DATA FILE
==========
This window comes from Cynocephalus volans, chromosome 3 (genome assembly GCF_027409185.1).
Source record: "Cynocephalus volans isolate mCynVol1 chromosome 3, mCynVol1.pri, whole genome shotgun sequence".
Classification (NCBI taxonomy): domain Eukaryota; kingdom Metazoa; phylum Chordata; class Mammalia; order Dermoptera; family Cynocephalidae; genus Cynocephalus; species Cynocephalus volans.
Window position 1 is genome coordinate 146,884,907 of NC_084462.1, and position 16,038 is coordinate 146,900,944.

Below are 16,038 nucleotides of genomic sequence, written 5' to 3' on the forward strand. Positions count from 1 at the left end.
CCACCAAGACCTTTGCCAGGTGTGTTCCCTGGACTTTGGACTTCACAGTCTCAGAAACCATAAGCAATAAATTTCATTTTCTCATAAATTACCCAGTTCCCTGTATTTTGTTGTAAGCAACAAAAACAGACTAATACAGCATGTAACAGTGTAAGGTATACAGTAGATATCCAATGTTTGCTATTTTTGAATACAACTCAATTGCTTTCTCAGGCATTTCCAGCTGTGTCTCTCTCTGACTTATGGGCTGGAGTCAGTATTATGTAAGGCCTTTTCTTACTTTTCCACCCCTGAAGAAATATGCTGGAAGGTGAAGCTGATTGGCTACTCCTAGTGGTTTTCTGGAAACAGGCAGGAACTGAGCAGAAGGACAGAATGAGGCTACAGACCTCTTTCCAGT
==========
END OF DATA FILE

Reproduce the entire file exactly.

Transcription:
This window comes from Cynocephalus volans, chromosome 3 (genome assembly GCF_027409185.1).
Source record: "Cynocephalus volans isolate mCynVol1 chromosome 3, mCynVol1.pri, whole genome shotgun sequence".
Classification (NCBI taxonomy): domain Eukaryota; kingdom Metazoa; phylum Chordata; class Mammalia; order Dermoptera; family Cynocephalidae; genus Cynocephalus; species Cynocephalus volans.
Window position 1 is genome coordinate 146,884,907 of NC_084462.1, and position 16,038 is coordinate 146,900,944.

Below are 16,038 nucleotides of genomic sequence, written 5' to 3' on the forward strand. Positions count from 1 at the left end.
CCACCAAGACCTTTGCCAGGTGTGTTCCCTGGACTTTGGACTTCACAGTCTCAGAAACCATAAGCAATAAATTTCATTTTCTCATAAATTACCCAGTTCCCTGTATTTTGTTGTAAGCAACAAAAACAGACTAATACAGCATGTAACAGTGTAAGGTATACAGTAGATATCCAATGTTTGCTATTTTTGAATACAACTCAATTGCTTTCTCAGGCATTTCCAGCTGTGTCTCTCTCTGACTTATGGGCTGGAGTCAGTATTATGTAAGGCCTTTTCTTACTTTTCCACCCCTGAAGAAATATGCTGGAAGGTGAAGCTGATTGGCTACTCCTAGTGGTTTTCTGGAAACAGGCAGGAACTGAGCAGAAGGACAGAATGAGGCTACAGACCTCTTTCCAGT